7 Tips for Selecting and Feeding a Complete Feed

Here are seven tips for selecting and feeding complete feeds for horses.

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What you should know before you make the switch.

When good-quality hay or forage is unavailable, or when the horse can no longer consume hay, horse owners have the option of utilizing what is termed a “complete feed” to replace the forage component of their horses’ diet. However, choosing a complete feed and understanding how to feed it can be challenging. Randel Raub, PhD, director of Equine Business Development and Technical Services at Land O’ Lakes Purina Mills, and Tom Trotter, general manager of Progressive Nutrition, offer seven tips for selecting and feeding complete feeds to help alleviate some of the concerns with this type of diet.

Tip 1: Know how to identify a complete feed

When describing feeds, the terms complete, supplement, and concentrate are often used with varying meanings. So what exactly is the difference?

“My definition of a complete feed is one that can be fed without hay, so it provides adequate amounts and types of fiber because the forage or hay component is built in,” says Raub. “The complete feed should also provide the protein, vitamin, and mineral components of a horse’s diet; it should not require any type of additional supplementation. Some feed companies use the term complete feed for what I refer to as a complete concentrate, like an Omolene (a texturized Purina feed) or Strategy (a pelleted Purina feed). My definition of a true supplement is more of a nutrient-limited type of product, like biotin, which is a more specific single nutrient supplement than calorie supplements like rice bran or corn oil.”

Trotter has a similar definition of a complete feed, that is “a product which contains protein, vitamins, and minerals, and appropriate levels of forage so that product can be fed to a high percentage of the diet so it can meet the animal’s requirements.” He uses the term “grain mix” to describe what Raub calls a complete concentrate. As far as supplements, he states, “There are supplements that are just one thing, and then there are supplements that are more complete and more balanced.”

The horse owner might believe he or she can identify a complete feed by looking at the types of fiber or the percentage of fiber listed on the feed tag, but these values can be misleading. For instance, Purina’s pelleted product Ultium, which is not a complete feed, but, rather, a beet pulp-based high-fat concentrate, is listed as 18.5% fiber, whereas Equine Senior (a Purina complete feed) is 16% fiber. The difference is that Equine Senior actually contains a higher level of lesser digestible types of fiber than does Ultium, allowing the complete product to be fed at a higher rate and mimic the natural diet of the horse, especially for horses that are sick, malnourished, or no longer able to consume or digest hay. In contrast, a horse in training or competition would be better served by the calorie-dense Ultium in combination with good-quality forage.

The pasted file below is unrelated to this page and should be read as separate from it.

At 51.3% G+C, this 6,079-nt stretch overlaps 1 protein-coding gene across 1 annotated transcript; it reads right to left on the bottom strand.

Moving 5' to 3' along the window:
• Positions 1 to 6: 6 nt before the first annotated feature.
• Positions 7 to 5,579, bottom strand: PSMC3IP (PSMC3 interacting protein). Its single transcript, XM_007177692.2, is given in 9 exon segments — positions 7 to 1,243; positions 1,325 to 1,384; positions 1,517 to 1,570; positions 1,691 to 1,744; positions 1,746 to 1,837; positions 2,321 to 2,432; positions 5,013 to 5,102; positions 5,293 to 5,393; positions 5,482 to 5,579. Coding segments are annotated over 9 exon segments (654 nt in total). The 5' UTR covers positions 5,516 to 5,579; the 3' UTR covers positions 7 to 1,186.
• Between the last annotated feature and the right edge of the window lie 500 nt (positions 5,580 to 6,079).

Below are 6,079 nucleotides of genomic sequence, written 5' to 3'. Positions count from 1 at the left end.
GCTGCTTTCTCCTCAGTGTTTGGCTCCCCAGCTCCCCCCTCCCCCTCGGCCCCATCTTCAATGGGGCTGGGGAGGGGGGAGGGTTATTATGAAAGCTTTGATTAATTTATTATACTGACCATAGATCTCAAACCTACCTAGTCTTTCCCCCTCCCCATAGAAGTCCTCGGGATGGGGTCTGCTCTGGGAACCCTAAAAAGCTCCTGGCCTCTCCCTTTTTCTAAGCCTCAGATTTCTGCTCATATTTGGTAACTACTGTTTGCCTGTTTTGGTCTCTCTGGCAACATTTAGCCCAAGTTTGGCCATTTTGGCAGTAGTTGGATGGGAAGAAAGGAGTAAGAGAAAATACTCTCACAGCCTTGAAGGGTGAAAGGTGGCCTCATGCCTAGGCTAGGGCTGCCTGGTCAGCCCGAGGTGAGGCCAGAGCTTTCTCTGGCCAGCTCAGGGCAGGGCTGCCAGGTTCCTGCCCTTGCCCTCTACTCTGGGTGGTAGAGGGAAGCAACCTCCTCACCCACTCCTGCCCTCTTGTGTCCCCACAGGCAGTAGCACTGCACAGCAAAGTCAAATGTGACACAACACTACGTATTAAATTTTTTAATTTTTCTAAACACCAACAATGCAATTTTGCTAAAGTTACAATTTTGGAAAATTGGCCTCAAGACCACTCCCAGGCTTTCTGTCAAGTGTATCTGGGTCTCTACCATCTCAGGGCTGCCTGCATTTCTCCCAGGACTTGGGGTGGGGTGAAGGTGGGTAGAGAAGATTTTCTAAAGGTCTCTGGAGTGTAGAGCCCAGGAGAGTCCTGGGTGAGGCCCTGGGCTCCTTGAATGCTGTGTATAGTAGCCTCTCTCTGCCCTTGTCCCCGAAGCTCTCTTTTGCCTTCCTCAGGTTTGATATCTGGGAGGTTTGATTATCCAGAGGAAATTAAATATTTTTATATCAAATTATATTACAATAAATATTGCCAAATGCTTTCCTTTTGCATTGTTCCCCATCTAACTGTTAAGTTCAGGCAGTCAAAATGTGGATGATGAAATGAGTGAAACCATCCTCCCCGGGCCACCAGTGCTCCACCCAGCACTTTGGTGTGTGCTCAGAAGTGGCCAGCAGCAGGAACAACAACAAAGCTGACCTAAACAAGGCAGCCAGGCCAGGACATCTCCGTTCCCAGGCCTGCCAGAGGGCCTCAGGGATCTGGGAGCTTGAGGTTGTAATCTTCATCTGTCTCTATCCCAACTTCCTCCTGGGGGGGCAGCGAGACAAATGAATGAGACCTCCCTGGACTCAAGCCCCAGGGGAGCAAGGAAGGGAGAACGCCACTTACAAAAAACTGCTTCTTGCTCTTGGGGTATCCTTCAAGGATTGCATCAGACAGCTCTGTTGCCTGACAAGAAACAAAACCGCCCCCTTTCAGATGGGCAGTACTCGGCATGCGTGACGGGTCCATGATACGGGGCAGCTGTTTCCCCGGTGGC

What types of fiber are commonly used in complete feeds? “A lot of complete feeds have a high percentage of alfalfa or grass-type forage,” says Raub. “You need to look at other types of fiber to provide a more indigestible type of fiber residue that’s important to complete feeds, such as rice hulls, oat hulls, or peanut hulls. Beet pulp and soy hulls are much more digestible. Rice bran runs 20% fiber, but is also 20% fat. Wheat bran is also used, but there is no inherent value to it versus other fiber sources. The type and the mix of fibers determine the caloric value a complete feed may have.”

Some horse owners might balk at the term “lesser digestible fibers,” but Raub makes the purpose clear: “The lesser digestible fiber sources reflect a more natural composition, as if the horses were out grazing mixed forage; in theory it helps maintain gastrointestinal health and function. When you reduce that, you may very well have an impact on gastrointestinal health. If you have an excessive amount of indigestible residue, then feed at a lower total rate, it’s a good recipe for colic. This was a consideration in the development of Equine Senior and reconfirmed by research we have completed in developing our new line of WellSolve feeds (Purina diets for horses that are obese or sensitive to starch or sugar.).”

Tip 2: Know your horse’s nutrient requirements

A horse at maintenance will consume about 2% of its body weight per day in dry matter (20 pounds for a 1,000-pound horse). The equine digestive system must be able to extract a sufficient amount of calories as well as adequate amounts and proper ratios of protein, vitamins, and minerals to maintain satisfactory body condition and health. Although complete feeds are a more concentrated source of nutrients, without hay or forage in his diet a horse might need to consume upwards of 15 to 20 pounds of a given complete feed daily to meet his caloric requirement.

Tip 3: Know when a complete feed is needed

When should a horse owner consider feeding a complete feed? “I think certainly in a geriatric horse that doesn’t have the ability to chew hay anymore,” says Raub. “Dentition often dictates whether a horse can chew hay. Equine Senior is used extensively in equine hospitals as a post- colic diet, often soaked. The ease of digestion may be one reason it works well in a clinical setting.”